"Never let a good crisis go to waste."
As described by Naomi Kline, that's been the motto of reactionary politicians forever. In her book by the same title, she calls it "the shock doctrine." It highlights the fact that when disasters occur, it becomes possible for politicians to ram through policies that otherwise wouldn't have a snowball's chance in hell of gaining approval.
9/11 provides the most obvious case in point. Its aftermath saw Congress gain quick endorsement of policies that its neo-fascist members have impotently lusted after for decades. I'm referring to the institution of a police state, to widespread surveillance of U.S. citizens, to the use of torture, to wars against oil and mineral-rich Muslims in Iraq, Libya, and elsewhere, and to the mass expulsions of foreigners from U.S. soil.
It was similar with Hurricane Katrina. Following its devastation, public schools were privatized, government programs of aid to the impoverished were shredded, and black neighborhoods were gentrified on behalf of wealthy real estate moguls and their clients. All of those were prominent among the "impossible" desiderata of Washington's elite.
And without 9/11 and Katrina, they would have forever languished beyond the pale of prospect.
The argument here is that the mega-crisis of clerical pedophilia has opened the way for ordinary Catholics to apply Klein's shock doctrine to an institution that has otherwise remained immobile even in the face of the urgent call of Pope Francis (in "The Joy of the Gospel") for radical change at almost all ecclesiastical levels.
I say "almost all," because even in his otherwise brilliant Apostolic Exhortation, the pope specifically ruled out the ordination of women. (He did not even mention abolishing the requirement of priestly celibacy.)
However, my point here is that the horrendous pedophilic crisis has cardinals, bishops, priests, and even the pope himself on the run. Consequently, the door has swung wide for those outside the clerical establishment to take matters in their own hands. It's time for us to demand changes that would otherwise remain unthinkable for the fossilized ecclesiastical establishment.
First on the list should be the re-examination of all church teachings about sex from masturbation to abortion. And here the laity should be in charge. For it has become evident that a celibate clergy has NOTHING at all to teach us about sex. In the light of clerical pedophilia and its coverup, they should forever remain silent on the subject.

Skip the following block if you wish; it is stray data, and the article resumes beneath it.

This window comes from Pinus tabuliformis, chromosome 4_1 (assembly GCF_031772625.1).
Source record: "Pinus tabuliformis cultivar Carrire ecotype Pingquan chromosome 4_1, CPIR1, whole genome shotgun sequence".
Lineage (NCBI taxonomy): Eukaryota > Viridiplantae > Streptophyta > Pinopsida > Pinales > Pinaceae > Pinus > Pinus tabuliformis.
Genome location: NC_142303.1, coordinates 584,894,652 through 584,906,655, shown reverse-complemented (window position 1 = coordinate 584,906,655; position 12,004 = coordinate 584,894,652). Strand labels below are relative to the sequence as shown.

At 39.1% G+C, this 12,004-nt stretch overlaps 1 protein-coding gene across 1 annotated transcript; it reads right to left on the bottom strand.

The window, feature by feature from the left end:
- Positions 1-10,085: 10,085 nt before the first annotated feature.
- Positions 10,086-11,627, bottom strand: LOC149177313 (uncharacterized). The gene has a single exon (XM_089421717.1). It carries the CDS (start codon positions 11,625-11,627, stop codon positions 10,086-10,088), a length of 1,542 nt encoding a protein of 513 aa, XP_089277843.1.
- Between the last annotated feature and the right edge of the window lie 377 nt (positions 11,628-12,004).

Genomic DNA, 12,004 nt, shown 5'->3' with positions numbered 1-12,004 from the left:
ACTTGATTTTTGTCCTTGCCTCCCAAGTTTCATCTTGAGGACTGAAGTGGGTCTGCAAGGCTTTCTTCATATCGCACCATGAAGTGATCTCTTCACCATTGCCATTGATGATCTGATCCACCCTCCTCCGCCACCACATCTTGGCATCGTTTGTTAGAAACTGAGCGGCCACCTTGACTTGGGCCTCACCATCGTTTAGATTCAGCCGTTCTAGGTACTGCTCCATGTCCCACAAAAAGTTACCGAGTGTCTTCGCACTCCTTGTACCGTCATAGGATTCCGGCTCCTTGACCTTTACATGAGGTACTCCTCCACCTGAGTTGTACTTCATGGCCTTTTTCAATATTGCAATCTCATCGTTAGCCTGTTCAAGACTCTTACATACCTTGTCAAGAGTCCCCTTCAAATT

Put otherwise: precisely as celibates, the Catholic clergy's knowledge of sex can only be either entirely theoretical (usually based on a medieval understanding of the topic) or gathered from illicit, guilt-ridden practice. As such it is invalid and should be ignored on principle.
Second on the list should be the elimination of mandatory clerical celibacy itself. Common sense tells us that it is connected with the perversions of sex-starved priests.
Thirdly, it's time to admit the obvious, viz. that pedophilia would never have flourished under the leadership of women. In other words, the door has swung open to the otherwise unthinkable for the clerical boys' club -- to the ordination of women.
With all of this in mind, Catholics should take advantage of this crisis by:
" Refusing to let the pope and others to get away with mere apologies and discussions about what to do with pedophilic offenders.
" Insisting instead that as a good faith measure, the pope immediately declare his intention to phase out mandatory celibacy and to open the way for women to serve the church at all levels from priest to pope.
" Demanding the convocation of a General Council (under lay leadership) to re-examine the entire corpus of church teaching on human sexuality.
But how apply pressure to bring about such changes? (And it's here that the Shock Doctrine applies to a heretofore immobile laity as well as the clergy.)
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